Lebanon has signed a deal to import 650 million cubic metres of gas from Egypt through Syria, it was announced on Tuesday, adding another four hours a day to the ailing Lebanese power grid.
The agreement between the three countries was announced at a ceremony in Beirut with Walid Fayyad, Lebanon’s Energy Minister, alongside Syrian and Egyptian officials.
Mr Fayyad said the gas would be shipped to Lebanon’s Deir Ammar plant, adding about 450 megawatts to Lebanon’s power grid.
“The agreement signed today crowns hard work that began nine months ago,” he said.
The deal, in progress since last summer, is expected to last for an initial 10 years but it still needs US approval to ensure it does not breach sanctions on Syria. The agreement also requires the backing of the World Bank, which has said it would provide financing.
Mr Fayyad told a press conference the additional hours of electricity were desperately needed for Lebanon.
The minister said the support of the US and the international community was "essential" to ensure the project gets off the ground.
"We hope that after today, all hurdles will have been cleared so that we can receive World Bank funding and ... final guarantees from the US, especially with regard to sanctions," he said.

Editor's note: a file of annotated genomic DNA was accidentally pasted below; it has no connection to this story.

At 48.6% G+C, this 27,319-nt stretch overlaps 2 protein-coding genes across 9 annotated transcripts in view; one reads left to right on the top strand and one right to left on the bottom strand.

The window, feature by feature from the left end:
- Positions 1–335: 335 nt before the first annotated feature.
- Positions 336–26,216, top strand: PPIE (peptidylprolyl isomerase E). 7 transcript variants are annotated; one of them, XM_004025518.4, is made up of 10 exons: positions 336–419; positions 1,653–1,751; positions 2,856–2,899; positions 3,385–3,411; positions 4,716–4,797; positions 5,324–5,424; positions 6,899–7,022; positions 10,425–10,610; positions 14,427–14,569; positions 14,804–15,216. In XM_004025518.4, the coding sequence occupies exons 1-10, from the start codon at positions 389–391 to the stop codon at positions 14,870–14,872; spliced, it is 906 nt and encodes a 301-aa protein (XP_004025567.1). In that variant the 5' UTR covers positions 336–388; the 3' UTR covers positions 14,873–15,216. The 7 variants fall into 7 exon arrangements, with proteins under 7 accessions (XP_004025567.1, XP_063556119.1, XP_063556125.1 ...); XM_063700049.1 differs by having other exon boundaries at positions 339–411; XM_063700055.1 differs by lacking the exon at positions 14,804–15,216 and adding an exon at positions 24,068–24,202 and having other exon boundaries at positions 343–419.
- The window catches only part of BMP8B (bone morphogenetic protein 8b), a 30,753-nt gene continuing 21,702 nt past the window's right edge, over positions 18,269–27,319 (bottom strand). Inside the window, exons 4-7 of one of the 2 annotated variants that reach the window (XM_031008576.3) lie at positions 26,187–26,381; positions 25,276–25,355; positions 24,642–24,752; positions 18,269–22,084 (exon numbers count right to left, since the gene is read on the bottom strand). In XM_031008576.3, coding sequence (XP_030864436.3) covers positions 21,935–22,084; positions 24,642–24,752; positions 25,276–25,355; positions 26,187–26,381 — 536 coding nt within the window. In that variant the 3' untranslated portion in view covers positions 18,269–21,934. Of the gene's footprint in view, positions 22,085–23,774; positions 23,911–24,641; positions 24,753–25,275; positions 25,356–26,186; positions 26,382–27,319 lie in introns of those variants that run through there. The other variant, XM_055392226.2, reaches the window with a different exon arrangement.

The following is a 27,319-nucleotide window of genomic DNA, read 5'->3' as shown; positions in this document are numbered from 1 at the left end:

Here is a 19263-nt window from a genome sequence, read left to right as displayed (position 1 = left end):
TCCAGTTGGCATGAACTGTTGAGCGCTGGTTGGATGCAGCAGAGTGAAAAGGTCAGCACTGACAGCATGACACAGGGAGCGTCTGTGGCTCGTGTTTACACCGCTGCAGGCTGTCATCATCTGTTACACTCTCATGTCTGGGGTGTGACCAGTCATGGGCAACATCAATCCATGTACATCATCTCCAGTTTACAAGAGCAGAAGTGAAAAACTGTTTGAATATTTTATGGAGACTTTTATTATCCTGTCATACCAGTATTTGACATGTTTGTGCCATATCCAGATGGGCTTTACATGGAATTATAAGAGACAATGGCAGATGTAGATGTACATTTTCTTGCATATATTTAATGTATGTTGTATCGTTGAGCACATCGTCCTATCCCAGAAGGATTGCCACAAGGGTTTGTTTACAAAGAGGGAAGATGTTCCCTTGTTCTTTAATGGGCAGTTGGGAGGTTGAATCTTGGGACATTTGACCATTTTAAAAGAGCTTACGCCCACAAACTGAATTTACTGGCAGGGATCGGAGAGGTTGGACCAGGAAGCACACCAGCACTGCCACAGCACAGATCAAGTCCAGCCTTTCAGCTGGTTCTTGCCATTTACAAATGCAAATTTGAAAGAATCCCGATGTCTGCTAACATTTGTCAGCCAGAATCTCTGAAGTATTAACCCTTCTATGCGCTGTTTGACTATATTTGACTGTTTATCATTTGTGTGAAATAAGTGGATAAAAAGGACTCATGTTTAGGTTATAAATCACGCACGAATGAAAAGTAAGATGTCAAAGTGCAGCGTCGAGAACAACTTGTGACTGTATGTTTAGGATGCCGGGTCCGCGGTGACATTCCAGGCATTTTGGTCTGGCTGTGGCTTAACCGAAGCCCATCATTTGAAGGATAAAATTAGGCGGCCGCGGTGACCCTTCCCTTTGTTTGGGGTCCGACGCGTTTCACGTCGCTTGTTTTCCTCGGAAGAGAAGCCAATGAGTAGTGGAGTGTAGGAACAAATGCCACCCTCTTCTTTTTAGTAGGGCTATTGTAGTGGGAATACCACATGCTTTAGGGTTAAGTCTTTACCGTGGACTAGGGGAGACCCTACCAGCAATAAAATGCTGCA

Also present was Magdy Galal, chairman of the state-owned Egyptian Natural Gas Holding.
Financial terms were not revealed but Mr Galal said Egypt would "offer an appropriate and preferential price".
Asked by Reuters when the gas could start flowing, Mr Fayyad said: "Ask the World Bank. As soon as they approve the financing, we're good to go."
The deal is a part of wider efforts — which include a separate electricity deal with Jordan — to increase supply by eight to 10 hours a day in the coming months.
Tuesday's announcement comes after the visit of US energy envoy Amos Hochstein to Beirut last week.
He said at the time: "We've given pre-approval for the project and as soon as Egypt and Lebanon can agree on the terms, which hasn't happened yet, then we can evaluate the project" for compliance with the sanctions regime.
Assuming the deal is in compliance, "then I believe we will be in a place where we can say it doesn't violate the Caesar sanctions and have the gas finally flow," he said, referring to US sanctions imposed on the Syrian government.
Lebanon’s residents have become increasingly dependent on private generators as the country’s electricity sector floundered as a result of a prolonged economic collapse.
The state electricity company is currently providing only a few hours of power each day to households — less than 10 per cent of the country’s power needs.
Mr Fayyad previously told The National that he expected Egypt to send the gas to Syria, which would then distribute internally and export from its own fields to Lebanon.